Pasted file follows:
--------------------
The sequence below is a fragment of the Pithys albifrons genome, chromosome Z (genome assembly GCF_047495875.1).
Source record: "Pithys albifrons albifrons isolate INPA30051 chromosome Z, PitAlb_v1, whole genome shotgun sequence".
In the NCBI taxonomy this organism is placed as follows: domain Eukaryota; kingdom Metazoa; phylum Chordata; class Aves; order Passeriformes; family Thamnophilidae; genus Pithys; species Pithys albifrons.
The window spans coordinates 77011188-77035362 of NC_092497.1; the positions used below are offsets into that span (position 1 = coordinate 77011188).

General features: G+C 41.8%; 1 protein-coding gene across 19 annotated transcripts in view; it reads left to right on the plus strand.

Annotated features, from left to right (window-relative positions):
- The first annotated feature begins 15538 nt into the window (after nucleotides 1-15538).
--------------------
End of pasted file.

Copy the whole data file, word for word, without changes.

The sequence below is a fragment of the Pithys albifrons genome, chromosome Z (genome assembly GCF_047495875.1).
Source record: "Pithys albifrons albifrons isolate INPA30051 chromosome Z, PitAlb_v1, whole genome shotgun sequence".
In the NCBI taxonomy this organism is placed as follows: domain Eukaryota; kingdom Metazoa; phylum Chordata; class Aves; order Passeriformes; family Thamnophilidae; genus Pithys; species Pithys albifrons.
The window spans coordinates 77011188-77035362 of NC_092497.1; the positions used below are offsets into that span (position 1 = coordinate 77011188).

General features: G+C 41.8%; 1 protein-coding gene across 19 annotated transcripts in view; it reads left to right on the plus strand.

Annotated features, from left to right (window-relative positions):
- The first annotated feature begins 15538 nt into the window (after nucleotides 1-15538).